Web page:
First generation Latino students struggle financially

By Kimberly Chinchilla

To be privileged and to focus solely on college has been a dream for many First Generation Latino students. 

Many first gen Latinos face financial barriers, causing them to take longer to graduate. 

College isn’t always the first option after graduating high school, a job is. For some it is graduating from a part-time to a full-time job. The question isn’t what you will study, but how you can help provide for your family. 

First gen student Karen Leon, attended University of  California, Santa Barbara but struggled financially. She began at East Los Angeles College in the fall of 2017. 

“I wasn’t privileged, that’s what made it hard being in Santa Barbara. I had to work full-time so it became a big issue that I was also a full-time student. I was struggling in between two lives. My bills weren’t going to wait for me and school wasn’t going to either. It was hard keeping track of both,” she said. 

She transferred to ELAC because she would be able to work full-time and attend college. Though it would take her longer, she felt it was the only option. 

Many Latino students are born into non-English speaking households, hindering and prolonging their college completion. 

“Me, my mom and my dad are the head of the household, we are the ones who manage the money. We want my youngest siblings to finish university in four years, so we are the ones who work,” Leon said. 

 “I am first gen. I am excited. My two youngest siblings are in universities but they see me pushing through college trying to get to a university,” Leon said.

According to the Institutional Self-Evaluation Report submitted in 2022 by ELAC, in fall 2020, ELAC served over 12,500 First Generation students.

ELAC is a Hispanic Serving Institution, with 79% of its credit enrollments made up of Hispanic/Latino students in fall 2020. The Current Institution-Set Standard for course success is 63%. Hispanic students were less than 1% below the ISS from fall 2020. 

Improving College Completion, a briefing kit by Public Policy Institute of California,  completion rates are lower at community colleges. Their research shows that only 13 % of community college freshmen receive an associate degree after two years, and 31% do so within three years.”

  “In 2018, when I started, I did full-time. I found that it was really hard. I took a lot of breaks, I never thought I would finish. For the past two years I’ve been doing [school] part-time. I am graduating next year.

 “I did not have support from my parents, I had to find my way. I started at Pasadena City College in 2015 and it was overwhelming. Another obstacle I [faced] was being a single mother because I had to work to make money to make sure [my daughter] had food and clothes,” Melanie Reynaga, a First Gen student said. 

Community colleges are affordable and offer programs leading to a four year university. The highest degree usually offered is an associate’s degree, which can be completed in two years as a full-time student. 

However, not every student can be full-time. Not many Latino students can risk leaving their full-time job for courses.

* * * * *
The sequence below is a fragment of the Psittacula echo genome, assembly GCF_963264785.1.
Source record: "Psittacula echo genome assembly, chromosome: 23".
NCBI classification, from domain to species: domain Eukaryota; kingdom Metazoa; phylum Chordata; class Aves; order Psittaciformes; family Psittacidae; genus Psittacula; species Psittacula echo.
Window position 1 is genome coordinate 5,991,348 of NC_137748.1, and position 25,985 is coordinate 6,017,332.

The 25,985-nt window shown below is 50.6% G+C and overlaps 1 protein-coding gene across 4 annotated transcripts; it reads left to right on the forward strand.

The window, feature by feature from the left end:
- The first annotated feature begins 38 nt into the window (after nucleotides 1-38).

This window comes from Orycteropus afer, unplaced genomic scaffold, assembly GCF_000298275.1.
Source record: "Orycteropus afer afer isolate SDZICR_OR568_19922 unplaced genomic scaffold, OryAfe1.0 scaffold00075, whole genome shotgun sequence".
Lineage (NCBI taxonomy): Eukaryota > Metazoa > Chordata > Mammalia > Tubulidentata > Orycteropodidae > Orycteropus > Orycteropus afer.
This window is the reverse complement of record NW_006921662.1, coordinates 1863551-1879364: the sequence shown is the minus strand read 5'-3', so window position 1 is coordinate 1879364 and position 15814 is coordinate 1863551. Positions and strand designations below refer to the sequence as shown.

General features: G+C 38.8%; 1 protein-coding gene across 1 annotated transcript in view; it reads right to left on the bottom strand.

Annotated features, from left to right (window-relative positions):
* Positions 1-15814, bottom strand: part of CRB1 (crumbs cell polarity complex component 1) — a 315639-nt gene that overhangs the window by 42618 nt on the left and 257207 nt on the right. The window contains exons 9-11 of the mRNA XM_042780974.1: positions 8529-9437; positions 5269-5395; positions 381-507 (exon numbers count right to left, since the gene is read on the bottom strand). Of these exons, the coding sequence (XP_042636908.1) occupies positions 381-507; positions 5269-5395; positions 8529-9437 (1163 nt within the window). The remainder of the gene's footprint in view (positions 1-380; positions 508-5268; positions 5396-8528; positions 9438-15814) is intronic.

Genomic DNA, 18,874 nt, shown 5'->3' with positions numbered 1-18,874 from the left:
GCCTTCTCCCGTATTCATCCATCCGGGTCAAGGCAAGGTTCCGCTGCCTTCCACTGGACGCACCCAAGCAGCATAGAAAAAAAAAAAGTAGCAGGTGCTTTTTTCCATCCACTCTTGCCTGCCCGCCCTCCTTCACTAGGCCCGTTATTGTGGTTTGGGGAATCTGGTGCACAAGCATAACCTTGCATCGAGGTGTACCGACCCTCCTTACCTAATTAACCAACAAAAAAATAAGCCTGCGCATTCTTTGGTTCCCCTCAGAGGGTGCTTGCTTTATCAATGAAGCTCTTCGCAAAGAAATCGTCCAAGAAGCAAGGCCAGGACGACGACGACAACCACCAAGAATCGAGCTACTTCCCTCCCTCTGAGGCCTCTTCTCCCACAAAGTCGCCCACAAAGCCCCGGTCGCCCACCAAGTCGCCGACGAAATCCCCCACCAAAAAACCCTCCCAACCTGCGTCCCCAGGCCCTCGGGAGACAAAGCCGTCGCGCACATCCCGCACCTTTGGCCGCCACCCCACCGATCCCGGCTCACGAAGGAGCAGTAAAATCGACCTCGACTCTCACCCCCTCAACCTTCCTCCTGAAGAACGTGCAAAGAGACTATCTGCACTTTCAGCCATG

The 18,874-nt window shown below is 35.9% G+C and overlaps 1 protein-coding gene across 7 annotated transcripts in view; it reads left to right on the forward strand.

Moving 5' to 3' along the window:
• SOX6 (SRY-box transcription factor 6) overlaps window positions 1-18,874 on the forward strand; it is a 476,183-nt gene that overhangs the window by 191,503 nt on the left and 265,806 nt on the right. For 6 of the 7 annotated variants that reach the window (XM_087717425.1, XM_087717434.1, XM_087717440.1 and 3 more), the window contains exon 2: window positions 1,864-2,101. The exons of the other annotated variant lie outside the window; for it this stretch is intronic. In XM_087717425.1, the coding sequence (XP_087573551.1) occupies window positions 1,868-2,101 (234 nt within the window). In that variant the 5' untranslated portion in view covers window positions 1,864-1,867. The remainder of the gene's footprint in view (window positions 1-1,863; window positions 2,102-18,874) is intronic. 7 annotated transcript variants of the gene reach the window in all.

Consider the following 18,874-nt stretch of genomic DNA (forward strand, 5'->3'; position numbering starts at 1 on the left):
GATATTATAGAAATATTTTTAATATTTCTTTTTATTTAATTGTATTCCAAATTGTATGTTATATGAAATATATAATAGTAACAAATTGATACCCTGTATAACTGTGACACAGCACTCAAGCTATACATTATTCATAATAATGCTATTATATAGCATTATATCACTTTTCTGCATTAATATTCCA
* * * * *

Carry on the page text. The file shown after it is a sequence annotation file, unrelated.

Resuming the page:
ELAC student Daisy Martinez started college in 2016. “When I first began, I thought I was going to be here for two years. I think becoming a first time mom and COVID backed up a lot of things and lack of resources I didn’t know they had,” Martinez said.

She had no help with childcare and wished she had more guidance [from counselors] from the start. 

 “I plan on transferring to a four year university in spring of 2024,” Martinez said. She will be applying to Cal State University, Long Beach. Her ultimate goal would be to obtain her Master’s degree. 

“With my experience working at ELAC, the number one issue recently is the pandemic. That has taken a hit on people’s anxiety levels, their confidence levels and their diminished ability to follow through. 

“We understand there have been a lot of setbacks in the world so that causes setbacks in their education. A lot of times we have people who have to take care of family members, there are people who have to work and bring in enough money to help out the family,” psychology professor Bryan Horowitz said.

In ELAC’s Institutional Self-Evaluation Report, “The percentage of families living below the poverty level in ELAC’s service area is higher than LA County by 5.5% and higher than California by 7.1%. From 2020-2025, 73% were continuing and returning students.” 

Many students start as freshman, drop out, take breaks and come back. College can be intimidating because of the financial barriers faced, but the hardest part is sticking and pushing through it. 

“That is the beauty of a community college,” says Dr. Cathy Cleaveland, “you can take a little bit longer. That is the point of a community college. You can still accomplish all the quality academic goals of the first two years and take a little longer. Get experience, grow up a little.” 

“For the Latino generation, take it step by step, don’t feel discouraged,” says Leon, who will be graduating with four degrees: natural science, social science, psychology and bio sci. 

Though it may take many First Gen Latino students longer than two years to complete their first degree, it is possible. Despite the financial barriers they face, they are not alone.

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